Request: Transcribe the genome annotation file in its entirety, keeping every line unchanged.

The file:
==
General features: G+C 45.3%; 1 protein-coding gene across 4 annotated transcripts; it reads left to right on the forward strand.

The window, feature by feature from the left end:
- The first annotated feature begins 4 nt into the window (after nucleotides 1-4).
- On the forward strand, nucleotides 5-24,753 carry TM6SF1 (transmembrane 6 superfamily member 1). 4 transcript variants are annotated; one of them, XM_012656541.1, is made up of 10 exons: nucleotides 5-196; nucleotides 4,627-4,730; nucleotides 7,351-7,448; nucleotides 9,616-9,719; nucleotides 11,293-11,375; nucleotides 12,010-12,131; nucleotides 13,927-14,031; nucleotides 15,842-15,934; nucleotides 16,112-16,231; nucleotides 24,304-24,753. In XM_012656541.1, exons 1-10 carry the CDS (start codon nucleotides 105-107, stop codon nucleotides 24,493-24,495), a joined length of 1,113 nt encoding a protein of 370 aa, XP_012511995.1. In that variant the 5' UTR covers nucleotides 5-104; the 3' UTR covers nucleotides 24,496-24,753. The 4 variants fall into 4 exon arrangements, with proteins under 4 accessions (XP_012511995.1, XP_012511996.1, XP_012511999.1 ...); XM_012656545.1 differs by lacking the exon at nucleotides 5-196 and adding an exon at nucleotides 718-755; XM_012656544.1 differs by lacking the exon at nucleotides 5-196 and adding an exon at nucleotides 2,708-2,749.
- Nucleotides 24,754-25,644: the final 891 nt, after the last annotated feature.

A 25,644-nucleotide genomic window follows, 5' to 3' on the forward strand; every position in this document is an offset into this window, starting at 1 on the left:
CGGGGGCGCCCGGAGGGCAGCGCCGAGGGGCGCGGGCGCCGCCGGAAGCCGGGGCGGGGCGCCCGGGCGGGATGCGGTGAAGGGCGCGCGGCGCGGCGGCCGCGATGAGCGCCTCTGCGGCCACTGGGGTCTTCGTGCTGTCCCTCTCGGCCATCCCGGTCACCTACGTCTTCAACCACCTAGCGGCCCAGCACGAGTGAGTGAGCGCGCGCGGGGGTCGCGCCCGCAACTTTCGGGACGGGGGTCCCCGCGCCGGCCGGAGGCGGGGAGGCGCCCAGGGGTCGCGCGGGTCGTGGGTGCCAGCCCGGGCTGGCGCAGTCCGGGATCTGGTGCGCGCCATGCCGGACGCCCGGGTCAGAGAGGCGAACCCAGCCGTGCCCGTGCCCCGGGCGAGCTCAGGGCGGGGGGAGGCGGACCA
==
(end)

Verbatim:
General features: G+C 45.3%; 1 protein-coding gene across 4 annotated transcripts; it reads left to right on the forward strand.

The window, feature by feature from the left end:
- The first annotated feature begins 4 nt into the window (after nucleotides 1-4).
- On the forward strand, nucleotides 5-24,753 carry TM6SF1 (transmembrane 6 superfamily member 1). 4 transcript variants are annotated; one of them, XM_012656541.1, is made up of 10 exons: nucleotides 5-196; nucleotides 4,627-4,730; nucleotides 7,351-7,448; nucleotides 9,616-9,719; nucleotides 11,293-11,375; nucleotides 12,010-12,131; nucleotides 13,927-14,031; nucleotides 15,842-15,934; nucleotides 16,112-16,231; nucleotides 24,304-24,753. In XM_012656541.1, exons 1-10 carry the CDS (start codon nucleotides 105-107, stop codon nucleotides 24,493-24,495), a joined length of 1,113 nt encoding a protein of 370 aa, XP_012511995.1. In that variant the 5' UTR covers nucleotides 5-104; the 3' UTR covers nucleotides 24,496-24,753. The 4 variants fall into 4 exon arrangements, with proteins under 4 accessions (XP_012511995.1, XP_012511996.1, XP_012511999.1 ...); XM_012656545.1 differs by lacking the exon at nucleotides 5-196 and adding an exon at nucleotides 718-755; XM_012656544.1 differs by lacking the exon at nucleotides 5-196 and adding an exon at nucleotides 2,708-2,749.
- Nucleotides 24,754-25,644: the final 891 nt, after the last annotated feature.

A 25,644-nucleotide genomic window follows, 5' to 3' on the forward strand; every position in this document is an offset into this window, starting at 1 on the left:
CGGGGGCGCCCGGAGGGCAGCGCCGAGGGGCGCGGGCGCCGCCGGAAGCCGGGGCGGGGCGCCCGGGCGGGATGCGGTGAAGGGCGCGCGGCGCGGCGGCCGCGATGAGCGCCTCTGCGGCCACTGGGGTCTTCGTGCTGTCCCTCTCGGCCATCCCGGTCACCTACGTCTTCAACCACCTAGCGGCCCAGCACGAGTGAGTGAGCGCGCGCGGGGGTCGCGCCCGCAACTTTCGGGACGGGGGTCCCCGCGCCGGCCGGAGGCGGGGAGGCGCCCAGGGGTCGCGCGGGTCGTGGGTGCCAGCCCGGGCTGGCGCAGTCCGGGATCTGGTGCGCGCCATGCCGGACGCCCGGGTCAGAGAGGCGAACCCAGCCGTGCCCGTGCCCCGGGCGAGCTCAGGGCGGGGGGAGGCGGACCA